Amanda is a 20-something, small-town Ohio girl with a journalism degree under her belt and an unquenchable lust for travel.After studying abroad in New Zealand, Amanda has decided she’d love to move there one day so she can wear jandals, eat hokey pokey ice cream, and continue pretending she understands the rules of rugby. ...Find out more!
Huge, frothing Atlantic waves were crashing angrily on the black sand. The kind of roiling waves that would sneak up on you and wash you away in a second if you weren’t paying attention.
And it would be easy to get distracted here.
Between the looming sea cliffs, the ballast sea stacks off shore, the whipping wind, and those angry waves, there was a lot to take in.
To the left, oddly-formed cliffs – like giant columns broken off into steps – opened up into rough sea caves that would probably be wet come high tide. Overhead, gulls called in their harsh voices – in a few months, they would be replaced by puffins come to raise their young. And to the right sat two odd spires of stone – the Reynisdrangar – with the angry Atlantic Ocean battering their sides.
Ask a scientist, and these sea stacks were formed by simple erosion, with the ocean slowly eating away at softer rock to reveal the hard, twisted volcanic stone beneath.
But ask an Icelander, and you might get a different story. According to my tour guide, the rocks in the water weren’t rocks at all. Or, at least, they hadn’t always been rocks. Instead, they used to be trolls. Night trolls, to be exact. You see, whether you believe it or not, many Icelanders still harbor the ancient belief in mythical, magical creatures like elves and fairies and trolls.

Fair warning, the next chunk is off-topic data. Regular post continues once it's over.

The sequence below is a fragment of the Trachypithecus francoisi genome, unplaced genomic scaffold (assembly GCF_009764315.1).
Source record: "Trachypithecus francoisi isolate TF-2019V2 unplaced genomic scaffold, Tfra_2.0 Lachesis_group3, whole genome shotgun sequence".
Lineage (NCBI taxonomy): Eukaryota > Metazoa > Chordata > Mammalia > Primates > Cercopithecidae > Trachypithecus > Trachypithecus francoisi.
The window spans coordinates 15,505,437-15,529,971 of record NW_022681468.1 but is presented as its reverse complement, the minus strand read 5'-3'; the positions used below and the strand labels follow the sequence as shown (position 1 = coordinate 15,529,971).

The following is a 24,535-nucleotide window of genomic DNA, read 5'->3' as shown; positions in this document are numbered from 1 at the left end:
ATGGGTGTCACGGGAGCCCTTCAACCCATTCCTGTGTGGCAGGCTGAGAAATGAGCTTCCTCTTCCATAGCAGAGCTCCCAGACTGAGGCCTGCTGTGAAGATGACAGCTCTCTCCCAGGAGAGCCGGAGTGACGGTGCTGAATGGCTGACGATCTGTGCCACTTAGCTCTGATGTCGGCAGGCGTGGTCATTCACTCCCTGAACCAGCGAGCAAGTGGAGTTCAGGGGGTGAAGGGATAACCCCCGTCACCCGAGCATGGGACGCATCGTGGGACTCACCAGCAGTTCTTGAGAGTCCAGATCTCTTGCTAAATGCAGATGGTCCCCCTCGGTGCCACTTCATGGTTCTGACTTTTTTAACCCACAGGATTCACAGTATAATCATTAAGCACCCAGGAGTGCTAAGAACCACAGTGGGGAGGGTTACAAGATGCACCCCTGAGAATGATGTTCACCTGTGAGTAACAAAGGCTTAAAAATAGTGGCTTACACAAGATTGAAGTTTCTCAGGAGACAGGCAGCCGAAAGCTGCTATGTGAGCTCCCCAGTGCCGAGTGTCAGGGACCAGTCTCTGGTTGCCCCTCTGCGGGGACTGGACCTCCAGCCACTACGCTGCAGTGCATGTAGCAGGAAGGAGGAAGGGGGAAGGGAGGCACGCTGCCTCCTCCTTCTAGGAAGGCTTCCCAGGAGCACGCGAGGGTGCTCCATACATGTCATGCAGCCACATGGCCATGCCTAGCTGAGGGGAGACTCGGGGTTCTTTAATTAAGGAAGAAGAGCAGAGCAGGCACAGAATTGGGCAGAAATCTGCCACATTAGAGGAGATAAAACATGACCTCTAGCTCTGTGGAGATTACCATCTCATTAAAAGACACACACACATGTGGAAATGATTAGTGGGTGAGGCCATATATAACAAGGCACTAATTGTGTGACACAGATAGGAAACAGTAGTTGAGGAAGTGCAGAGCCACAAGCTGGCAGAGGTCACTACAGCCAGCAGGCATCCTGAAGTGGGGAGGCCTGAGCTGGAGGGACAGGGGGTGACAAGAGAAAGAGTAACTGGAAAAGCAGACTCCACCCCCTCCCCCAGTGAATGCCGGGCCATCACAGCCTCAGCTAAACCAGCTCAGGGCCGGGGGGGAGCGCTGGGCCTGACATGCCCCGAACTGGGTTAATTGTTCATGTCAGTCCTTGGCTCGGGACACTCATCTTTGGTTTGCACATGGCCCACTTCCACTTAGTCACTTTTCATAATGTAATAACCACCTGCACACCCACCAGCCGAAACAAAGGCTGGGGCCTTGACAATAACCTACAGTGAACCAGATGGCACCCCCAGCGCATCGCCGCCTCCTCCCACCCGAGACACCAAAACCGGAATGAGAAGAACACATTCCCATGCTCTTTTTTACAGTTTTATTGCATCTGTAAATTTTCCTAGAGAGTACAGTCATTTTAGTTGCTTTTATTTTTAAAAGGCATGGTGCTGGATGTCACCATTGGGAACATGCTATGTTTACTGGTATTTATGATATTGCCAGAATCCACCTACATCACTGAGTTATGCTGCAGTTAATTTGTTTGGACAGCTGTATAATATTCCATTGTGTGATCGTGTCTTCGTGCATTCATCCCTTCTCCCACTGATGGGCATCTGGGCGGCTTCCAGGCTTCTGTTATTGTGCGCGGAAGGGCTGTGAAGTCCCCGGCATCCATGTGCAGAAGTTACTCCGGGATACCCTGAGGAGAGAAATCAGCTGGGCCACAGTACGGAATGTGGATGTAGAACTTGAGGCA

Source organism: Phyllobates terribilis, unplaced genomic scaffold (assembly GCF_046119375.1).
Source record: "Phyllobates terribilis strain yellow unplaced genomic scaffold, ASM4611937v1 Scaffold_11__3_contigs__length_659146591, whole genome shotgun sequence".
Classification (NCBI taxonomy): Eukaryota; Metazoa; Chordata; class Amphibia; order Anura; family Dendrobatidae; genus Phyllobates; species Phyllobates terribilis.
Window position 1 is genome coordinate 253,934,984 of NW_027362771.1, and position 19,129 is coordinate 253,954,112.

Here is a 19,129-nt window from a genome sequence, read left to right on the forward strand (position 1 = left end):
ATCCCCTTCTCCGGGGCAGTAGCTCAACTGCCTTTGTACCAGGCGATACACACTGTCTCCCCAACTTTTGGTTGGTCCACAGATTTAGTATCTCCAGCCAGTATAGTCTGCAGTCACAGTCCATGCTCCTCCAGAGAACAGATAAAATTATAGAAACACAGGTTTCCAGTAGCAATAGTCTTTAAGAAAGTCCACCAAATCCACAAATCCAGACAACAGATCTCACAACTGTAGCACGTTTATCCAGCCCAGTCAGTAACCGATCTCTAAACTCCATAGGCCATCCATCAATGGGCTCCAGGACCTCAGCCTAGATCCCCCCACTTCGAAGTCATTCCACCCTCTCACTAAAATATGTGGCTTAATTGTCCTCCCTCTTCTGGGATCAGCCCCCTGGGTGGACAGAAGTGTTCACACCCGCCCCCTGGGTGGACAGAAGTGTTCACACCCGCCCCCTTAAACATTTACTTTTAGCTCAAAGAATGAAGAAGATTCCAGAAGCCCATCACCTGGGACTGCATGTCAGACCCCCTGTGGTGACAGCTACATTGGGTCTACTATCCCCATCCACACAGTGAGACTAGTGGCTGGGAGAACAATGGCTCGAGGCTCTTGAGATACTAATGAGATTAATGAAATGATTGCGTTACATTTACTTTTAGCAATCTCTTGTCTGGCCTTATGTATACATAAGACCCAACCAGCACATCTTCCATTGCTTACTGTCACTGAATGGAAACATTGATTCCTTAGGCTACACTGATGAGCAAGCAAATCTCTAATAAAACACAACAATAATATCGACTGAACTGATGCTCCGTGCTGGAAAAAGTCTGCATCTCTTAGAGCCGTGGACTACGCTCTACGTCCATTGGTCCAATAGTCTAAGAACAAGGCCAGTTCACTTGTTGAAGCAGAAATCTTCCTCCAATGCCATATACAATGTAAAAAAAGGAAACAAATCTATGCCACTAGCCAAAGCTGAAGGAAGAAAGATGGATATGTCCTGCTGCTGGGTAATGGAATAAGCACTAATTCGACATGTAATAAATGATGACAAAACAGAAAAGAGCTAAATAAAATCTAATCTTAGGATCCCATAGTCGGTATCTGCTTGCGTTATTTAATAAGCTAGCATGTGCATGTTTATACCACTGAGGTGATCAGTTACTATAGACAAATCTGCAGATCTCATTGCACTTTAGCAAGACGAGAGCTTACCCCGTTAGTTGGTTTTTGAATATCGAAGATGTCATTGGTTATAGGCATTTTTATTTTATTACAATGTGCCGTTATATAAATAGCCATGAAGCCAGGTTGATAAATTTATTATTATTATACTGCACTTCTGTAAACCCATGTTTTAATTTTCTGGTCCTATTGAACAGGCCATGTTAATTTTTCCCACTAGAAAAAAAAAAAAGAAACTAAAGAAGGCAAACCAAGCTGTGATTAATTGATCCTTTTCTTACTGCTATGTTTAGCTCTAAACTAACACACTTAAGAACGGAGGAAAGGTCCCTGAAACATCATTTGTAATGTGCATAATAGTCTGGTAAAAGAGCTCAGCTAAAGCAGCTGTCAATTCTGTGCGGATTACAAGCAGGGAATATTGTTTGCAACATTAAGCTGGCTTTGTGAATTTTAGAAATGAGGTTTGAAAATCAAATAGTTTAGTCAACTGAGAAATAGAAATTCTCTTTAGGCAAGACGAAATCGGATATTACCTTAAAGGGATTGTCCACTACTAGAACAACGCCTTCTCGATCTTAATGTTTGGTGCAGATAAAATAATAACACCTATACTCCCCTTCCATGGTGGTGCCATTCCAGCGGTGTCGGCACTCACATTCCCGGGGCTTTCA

The night trolls traditionally roamed the land and coast (unsurprisingly) by night, trying to snare an unsuspecting ship or perhaps some livestock in the darkness. But, if they didn’t get back to their caves before sunrise, they would be turned to stone.
This is how some Icelanders explain the huge boulders in fields or the curiously-shaped sea stacks off shore all over the country – frozen trolls who got caught in the sun.
Whether you believe in the tales or not, as I stood on Reynishverfi Beach on that blustery afternoon, with the waves crashing and the gulls crying and the scene so starkly beautiful in front of me, it seemed perfectly possible that trolls and elves and all other manner of fairy-tale creatures could be lurking nearby.
This certainly isn’t a beach for sunbathing. It isn’t really even a beach for relaxation.
But there’s no arguing that there’s nevertheless something quite magical about Reynishverfi Beach.